Point Lookout, at the northern tip of North Stradbroke Island is a unique and beautiful place on the eastern Australian seaboard. On a clear day there are panoramic views many kilometres down the southern surf beach - all the way to Surfers Paradise. It is a coastal utopia that is occasionally contrary; the weather is not always benign. Wild south easterlies can blow spray through your Drizabone and cyclones are a ubiquitous hazard.
Stradbroke’s stunning natural features and climatic extremes offer enticing environmental design opportunities - particularly for two architects!
Jennifer Taylor has a long-standing reputation as an educator, researcher and architectural historian. Her work has been acknowledged by two inaugural awards: the NSW RAIA’s Marion Mahony Griffin Award in 1998 and the RAIA Education Prize in 2001. Some, but not an equal number of people know of her considerable architectural design abilities. In the 1990s Jennifer designed a new house incorporating three existing sandstone walls at Palm Beach, New South Wales. It was while photographing this project that I first realised that Jennifer’s knowledge of architecture is not confined to the reading of architectural history and theory texts. Her Palm Beach project demonstrated an exceptional ability to order structure, space, colour, texture and detail in a manner similar to her accomplished writing about Australian and international architecture.
Jennifer subsequently moved to Brisbane where she took up an adjunct professorship at Queensland University of Technology’s School of Architecture in 1998.
She had been working intermittently on the design of Dunbar for about ten years during visits to the old “fibro” cottage on the site. Final drawings were completed during a twomonth study break in Bali in 1997. Shortly afterwards, her partner Jim Conner contributed his documentation and contract administration skills to the project. Their combined talents have resulted in a unique Australian house. Here are some of my photographs and written impressions.
Dunbar reveals its spectacular prospect and subtle details in a slow, carefully orchestrated sequence of moves, similar to the experience of a traditional Chinese garden.
Arrival is via a narrow gravel lane reminiscent of holiday allotments of the early fifties.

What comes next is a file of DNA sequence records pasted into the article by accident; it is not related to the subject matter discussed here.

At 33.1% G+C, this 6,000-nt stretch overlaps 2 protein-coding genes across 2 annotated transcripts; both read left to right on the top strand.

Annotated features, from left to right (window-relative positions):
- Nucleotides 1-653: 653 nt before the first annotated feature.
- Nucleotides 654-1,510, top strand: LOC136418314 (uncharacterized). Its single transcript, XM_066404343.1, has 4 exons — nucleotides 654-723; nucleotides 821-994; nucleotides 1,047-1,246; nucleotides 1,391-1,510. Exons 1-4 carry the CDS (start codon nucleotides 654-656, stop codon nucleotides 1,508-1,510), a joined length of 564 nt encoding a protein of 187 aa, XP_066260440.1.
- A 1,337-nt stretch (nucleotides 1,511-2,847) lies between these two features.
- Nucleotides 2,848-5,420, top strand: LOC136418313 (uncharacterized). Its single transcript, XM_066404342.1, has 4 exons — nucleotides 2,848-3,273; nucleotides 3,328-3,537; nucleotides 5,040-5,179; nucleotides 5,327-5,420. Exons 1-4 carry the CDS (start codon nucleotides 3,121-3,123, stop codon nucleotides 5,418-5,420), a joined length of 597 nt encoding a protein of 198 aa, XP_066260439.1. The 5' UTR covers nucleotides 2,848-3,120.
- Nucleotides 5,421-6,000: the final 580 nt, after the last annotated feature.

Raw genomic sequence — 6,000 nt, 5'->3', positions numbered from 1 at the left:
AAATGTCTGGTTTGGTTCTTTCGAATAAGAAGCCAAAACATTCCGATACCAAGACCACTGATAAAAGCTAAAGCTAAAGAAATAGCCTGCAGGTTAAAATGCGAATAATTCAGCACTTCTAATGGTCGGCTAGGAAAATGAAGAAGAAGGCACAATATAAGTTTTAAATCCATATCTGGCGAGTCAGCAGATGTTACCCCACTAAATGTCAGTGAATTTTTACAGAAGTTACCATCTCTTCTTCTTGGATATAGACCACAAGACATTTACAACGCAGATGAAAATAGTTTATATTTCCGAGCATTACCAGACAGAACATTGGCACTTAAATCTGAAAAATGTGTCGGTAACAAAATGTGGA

Casuarinas, banksia and pandanus palms screen a similarly coloured single-storey rendered wall. Three screened openings permit views through the place, enabling passers-by to look right through the house. They can even “check out the surf” if they’re impatient! The main gable roof, with its clerestories and secondary skillions, is clad in a specially rolled profile. A vine tumbles over the screened entry gateway. The street facade is low scaled - quite understated.
Through the gate, and “inside” is a sequence of two courtyards. The first of these is a pebble-finished transition garden; the second is spacious, paved and central - conceptually similar to the atrium in Roman architecture. The street’s surrounding boundary wall gives way to a “forest” of fifty robust, circular, pinus radiata timber columns. Looking up, the sky’s scudding clouds or zenith blue are framed by the cut-away gable of the main roof. This pivotal courtyard is a mediating space, a void, and, at the same time, the plan’s hub. I’m reminded of Lao-tse’s economical prose, “The wheel’s hub holds thirty spokes. Utility depends on the hole through the hub.” So, what are the spokes and the utility in Dunbar’s case? Two double rows of ink-green columns define the courtyard’s land and sea edges - connecting and sheltering the kitchen and main living space on the west and the library and (downstairs) guest accommodation on the east. Dunbar is far from a simple beach house - it serves as a place for the casual and formal entertainment of friends and colleagues, as a writer’s retreat, a fisherman’s base and a home away from home.